A bushman helping re-home kiwi, students using drones to monitor stream health, habitat and predators, and farmers helping plant and fence more than 13,000 kilometres of streambank to support water health, are examples of Taranaki’s “people power” – highlighted as a model for the rest of New Zealand.
Taranaki Regional Council (TRC) Chair David MacLeod congratulated the 17 Taranaki Environmental Award 2019 winners, announced last night (October 10).
“I am in awe of the fantastic work carried out by our environmental award winners. The winners are shining examples of how Taranaki individuals, industry, business, and community organisations are helping make large-scale improvements to Taranaki’s freshwater health and other ecosystems region-wide. It’s contributing to the region’s best freshwater ecological health in the past 24 years – it’s impressive,” said Mr MacLeod.
One of New Zealand’s leading experts in ecological restoration, Professor Bruce Clarkson, held up Taranaki’s “people power” as an example to the rest of the country about how to restore ecosystem health at landscape scale.Speaking at the awards, Prof Clarkson, of Waikato University, singled out Taranaki’s community for its collaborative, voluntary work over the past 30 years to restore ecological health across the region. Professor Clarkson is an internationally renowned researcher and expert on restoring ecological health - the relationship between living organisms, including humans, and their environment.
“The evidence is gathering that Taranaki is on a trajectory, which puts it at the forefront of a more sympathetic and intergenerational approach to land and water management,” Prof Clarkson said. “Taranaki’s people power is an example to the rest of the country. It provides a model for uniting a community together to restore ecosystem health at a region-wide scale, including freshwater health, native habitat and wildlife protection, and wetlands protection,” he said.
The Taranaki model is made up of a three-step matrix:
1. Identify a shared community goal i.e. improving freshwater ecosystems and biodiversity.
2. Support individuals to commit to voluntary work and financial investment, enabling work to progress e.g. providing free plans, plants at cost, project management, and scientific evidence.
3. Bring key players on board i.e. community groups, council, industry, influencers, to help meet targets.
A wide range of innovative projects were reconnecting and restoring the health of Taranaki’s unique landscapes and ecosystems, including Taranaki’s riparian planting programme, Towards Predator-Free Taranaki (the region-wide project removing possums, rats and stoats), led by Taranaki Regional Council, Wild for Taranaki (the region’s biodiversity trust), and Taranaki Mounga Project (an ecological restoration project on Mt Taranaki), Prof Clarkson said.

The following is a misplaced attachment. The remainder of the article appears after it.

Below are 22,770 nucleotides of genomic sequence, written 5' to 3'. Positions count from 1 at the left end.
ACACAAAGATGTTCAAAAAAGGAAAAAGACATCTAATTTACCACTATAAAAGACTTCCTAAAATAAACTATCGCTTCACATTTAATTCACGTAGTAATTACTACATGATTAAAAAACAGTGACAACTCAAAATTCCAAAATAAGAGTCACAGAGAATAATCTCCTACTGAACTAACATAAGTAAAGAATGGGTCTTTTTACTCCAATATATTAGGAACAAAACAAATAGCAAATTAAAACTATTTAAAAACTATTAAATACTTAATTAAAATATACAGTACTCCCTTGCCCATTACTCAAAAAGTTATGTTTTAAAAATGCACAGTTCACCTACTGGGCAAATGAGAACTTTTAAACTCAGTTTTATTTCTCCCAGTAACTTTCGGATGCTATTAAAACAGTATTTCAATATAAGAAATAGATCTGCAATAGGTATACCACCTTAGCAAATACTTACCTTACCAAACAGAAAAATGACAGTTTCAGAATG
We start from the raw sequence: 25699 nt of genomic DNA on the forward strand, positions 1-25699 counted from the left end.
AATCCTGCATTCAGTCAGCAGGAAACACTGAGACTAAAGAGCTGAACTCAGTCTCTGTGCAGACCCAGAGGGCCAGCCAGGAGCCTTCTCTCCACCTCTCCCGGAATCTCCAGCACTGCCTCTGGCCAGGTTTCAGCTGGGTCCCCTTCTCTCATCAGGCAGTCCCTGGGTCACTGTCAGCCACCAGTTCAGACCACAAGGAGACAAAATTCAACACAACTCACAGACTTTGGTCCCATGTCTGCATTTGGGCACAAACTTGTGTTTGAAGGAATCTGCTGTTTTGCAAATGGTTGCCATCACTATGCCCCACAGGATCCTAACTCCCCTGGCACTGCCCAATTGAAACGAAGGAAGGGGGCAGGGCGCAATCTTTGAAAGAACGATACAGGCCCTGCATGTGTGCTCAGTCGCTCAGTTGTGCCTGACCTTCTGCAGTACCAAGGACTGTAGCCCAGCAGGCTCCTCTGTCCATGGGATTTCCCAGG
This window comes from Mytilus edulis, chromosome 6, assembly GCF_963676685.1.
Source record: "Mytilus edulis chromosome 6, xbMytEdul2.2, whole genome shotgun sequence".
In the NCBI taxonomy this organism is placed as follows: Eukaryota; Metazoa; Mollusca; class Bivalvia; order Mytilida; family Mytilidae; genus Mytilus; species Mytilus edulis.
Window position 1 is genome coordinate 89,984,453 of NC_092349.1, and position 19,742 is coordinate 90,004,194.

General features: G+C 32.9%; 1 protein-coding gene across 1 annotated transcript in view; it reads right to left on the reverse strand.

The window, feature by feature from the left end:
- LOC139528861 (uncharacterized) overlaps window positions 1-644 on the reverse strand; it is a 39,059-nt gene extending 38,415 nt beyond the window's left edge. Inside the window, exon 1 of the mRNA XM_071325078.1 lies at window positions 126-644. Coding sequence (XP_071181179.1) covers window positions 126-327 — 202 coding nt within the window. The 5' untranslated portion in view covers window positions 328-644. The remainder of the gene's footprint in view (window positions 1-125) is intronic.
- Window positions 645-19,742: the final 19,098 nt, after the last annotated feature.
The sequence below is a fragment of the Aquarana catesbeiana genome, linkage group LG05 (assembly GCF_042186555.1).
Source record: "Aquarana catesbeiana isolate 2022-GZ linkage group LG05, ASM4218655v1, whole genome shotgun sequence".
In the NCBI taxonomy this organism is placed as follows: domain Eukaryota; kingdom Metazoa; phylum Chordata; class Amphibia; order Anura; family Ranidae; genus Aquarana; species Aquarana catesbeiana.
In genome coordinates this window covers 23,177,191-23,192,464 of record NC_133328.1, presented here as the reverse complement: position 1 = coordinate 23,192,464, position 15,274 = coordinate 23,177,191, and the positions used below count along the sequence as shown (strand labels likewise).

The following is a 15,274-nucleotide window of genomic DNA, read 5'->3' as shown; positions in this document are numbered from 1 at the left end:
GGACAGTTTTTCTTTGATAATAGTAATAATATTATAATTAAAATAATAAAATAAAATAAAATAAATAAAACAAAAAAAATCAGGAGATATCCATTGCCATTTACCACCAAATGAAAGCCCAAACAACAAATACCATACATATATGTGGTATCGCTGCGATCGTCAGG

“The region still has more work to do, but it’s on the right track. Taranaki’s collaborative approach is a great example of how large-scale improvements can be made to freshwater health, wetlands, coastal environments, native plants and wildlife, with restorative work suited to each region’s unique environmental blue-print," he said. The award winners were the latest examples of innovation and collaboration among Taranaki residents that started more than 20 years ago and had gained momentum, restoring the health of the region’s unique landscapes and ecosystems, he said.
“A good number of the sites I documented at the beginning of my career (40 years ago) are now in better condition than previously and many of our native birds have been returned to areas they have been absent from for decades. The past 20 years have seen a significant improvement in the protection and enhancement of indigenous ecosystems in Taranaki, partly through changes in law and policy, and partly through the increasing endeavours of farmers and the community in general,” Prof Clarkson said.
However, he said Taranaki can’t stop now. “We cannot be complacent. There’s still more work to be done. Significant challenges, including the climate change emergency and the arrival of new diseases such as myrtle rust, mean that conventional siloed approaches will be inadequate in scale and magnitude. Only with collaborative partnerships that empower and support community level action can these challenges be met.”
Mr MacLeod agreed, saying that Taranaki had not been standing idly waiting for Government regulations and the quest for improvements to ecosystem health continued. There was still work to do and additional measures with the community were underway, based on science and Taranaki’s unique environment. This included requiring dairy farmers to discharge effluent to land instead of treated effluent to waterways.
The region has again recorded no rivers or streams that were deteriorating in ecological health this year, 47 % were improving and 53% showed no obvious trend. The picture for organic contamination, such as nutrient concentrations, show a largely stable picture; 81% with no obvious trend, 16 % deteriorating, and 3% improving.
“The Council and others, including NIWA scientists, have found that ecological health is improving even where nitrogen levels are increasing. The relationship between nutrient levels and stream health is not as simplistic and straightforward as often suggested, but work is underway to achieve more improvements and fewer declines for organic contamination,” Mr MacLeod said.
Under Taranaki’s riparian programme, more than 5.6 million natives have been planted along streambanks on private and public land, 13,756km (87% of ringplain waters) are fenced and regionally-significant wetlands are also protected. Streamside fencing and planting protects waterways from stock, reduces effluent and nutrient run-off and shades streamwater to encourage native biodiversity.